With the holiday shopping season approaching, make sure that your shopping list won’t inadvertently send your money overseas. For every dollar that you’ll spend on products about 50% will go directly to the manufacturer. Most Americans will buy Christmas presents that were made in China and so that’s where our U.S. dollars will go, and we’ll never get it back because China doesn’t buy U.S. exports.
Our country was almost completely self sufficient until about 1970 and our ancestors had festive holiday parties and gift exchanges without buying anything from overseas. The exception to that were tea and spices which came from tropical regions near the earth’s equator. Wealthy families had imports such as blue and white Chinese porcelain dishware, mahogany from Africa, pigeon blood rubies from Burma, and original paintings from Paris. However, rich people were a very small minority in the colonies and so their bad shopping habits bled the colonial economy only a little.
If you absolutely need Italian shoes then buy them from an independent Italian immigrant here on U.S. soil. A handmade custom pair of shoes here in America probably cost less than the mass produced designer stuff at high end department stores.
Modern Americans who attended elementary school here on American soil know that the original Thirteen Colonies on the east coast were finely subdivided into quaint villages that were self sufficient. They had a local pastor who provided political leadership, farmers, carpenters, a glassblower, candle maker, butter churner, blacksmith, an innkeeper with a tavern/saloon, and if they had money then they had a village shoe and boot maker. Nearly everything else was handmade at home, and the family furniture and silverware were passed down through the generations.
As hard as it was to make things they did it anyway. Families and church members worked together to spin yarn, make clothes and wool blankets, can fruit, make barrels of apple cider, make soap, throw pottery on a wheel, build chairs, hunt for wild turkeys, etc. I’m not suggesting that contemporary America should revert back to early colonial living but we could at least try to be self sufficient again, and with the automated assembly line equipment that’s available the overhead costs should be manageable. It’s true that machines took jobs away from employees but it’s better to have that problem than to send all of our money overseas to other countries.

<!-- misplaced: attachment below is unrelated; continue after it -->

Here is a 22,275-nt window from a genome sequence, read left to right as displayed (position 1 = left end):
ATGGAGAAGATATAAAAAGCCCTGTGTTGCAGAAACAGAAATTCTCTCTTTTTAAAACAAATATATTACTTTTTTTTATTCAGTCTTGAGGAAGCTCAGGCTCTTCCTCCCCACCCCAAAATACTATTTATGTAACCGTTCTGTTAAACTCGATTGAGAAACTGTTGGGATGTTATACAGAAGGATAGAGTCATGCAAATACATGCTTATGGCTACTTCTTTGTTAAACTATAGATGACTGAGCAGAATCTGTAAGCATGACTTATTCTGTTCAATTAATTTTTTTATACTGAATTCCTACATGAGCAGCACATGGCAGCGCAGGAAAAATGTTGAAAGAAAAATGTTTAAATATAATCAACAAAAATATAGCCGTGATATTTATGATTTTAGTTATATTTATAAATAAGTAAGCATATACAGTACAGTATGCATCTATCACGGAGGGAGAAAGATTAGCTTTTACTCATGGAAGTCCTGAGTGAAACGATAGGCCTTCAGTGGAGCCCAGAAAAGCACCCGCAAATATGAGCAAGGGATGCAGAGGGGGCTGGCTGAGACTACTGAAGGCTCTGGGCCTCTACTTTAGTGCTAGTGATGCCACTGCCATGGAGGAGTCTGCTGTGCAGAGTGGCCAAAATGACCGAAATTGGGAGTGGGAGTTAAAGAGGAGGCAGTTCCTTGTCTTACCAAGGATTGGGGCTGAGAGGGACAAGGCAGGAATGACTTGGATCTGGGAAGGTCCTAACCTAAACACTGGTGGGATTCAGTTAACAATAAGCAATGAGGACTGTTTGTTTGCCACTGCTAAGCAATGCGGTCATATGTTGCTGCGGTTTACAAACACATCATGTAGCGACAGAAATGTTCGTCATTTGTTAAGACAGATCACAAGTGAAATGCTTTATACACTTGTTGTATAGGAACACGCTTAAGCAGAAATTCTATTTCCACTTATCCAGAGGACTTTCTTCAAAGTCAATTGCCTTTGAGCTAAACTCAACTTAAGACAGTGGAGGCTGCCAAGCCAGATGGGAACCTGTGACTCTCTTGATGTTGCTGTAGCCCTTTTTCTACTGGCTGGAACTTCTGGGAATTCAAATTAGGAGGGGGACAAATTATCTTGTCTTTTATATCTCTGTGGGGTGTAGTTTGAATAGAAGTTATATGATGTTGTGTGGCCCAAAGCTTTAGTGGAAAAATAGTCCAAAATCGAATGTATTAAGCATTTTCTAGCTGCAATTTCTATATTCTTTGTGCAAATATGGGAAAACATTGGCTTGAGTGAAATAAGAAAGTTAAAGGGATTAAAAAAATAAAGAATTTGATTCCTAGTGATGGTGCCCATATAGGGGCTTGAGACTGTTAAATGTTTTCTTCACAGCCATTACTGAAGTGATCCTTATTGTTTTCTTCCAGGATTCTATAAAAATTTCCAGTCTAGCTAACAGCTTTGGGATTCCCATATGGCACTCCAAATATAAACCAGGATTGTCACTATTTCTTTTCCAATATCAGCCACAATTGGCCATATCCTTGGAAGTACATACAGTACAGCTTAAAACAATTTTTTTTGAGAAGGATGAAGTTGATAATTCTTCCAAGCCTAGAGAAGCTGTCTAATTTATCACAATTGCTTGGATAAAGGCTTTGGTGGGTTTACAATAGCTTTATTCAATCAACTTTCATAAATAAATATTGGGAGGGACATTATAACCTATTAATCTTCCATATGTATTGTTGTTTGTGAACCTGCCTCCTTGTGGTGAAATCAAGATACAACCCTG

There is a common myth that the American economy was built entirely on industrialization and that’s not true. The first factory was in Jamestown, Virginia, and it made glass household products such as bottles, dishware and windows. It failed within two years and it took the colonists twelve years to try again. The colonies were controlled by Britain. They had export businesses selling raw natural resources such as lumber to companies in Europe, but the whole system was owned and operated by the British and they kept all of the profits. The British didn’t even want to pay for labor: They began shipping West African and Irish slaves to the colonies during the 1600’s. The Africans were shipped south and the Irish were shipped north. The British established plantations in the south to grow cash crops and then their need for more slaves became insatiable.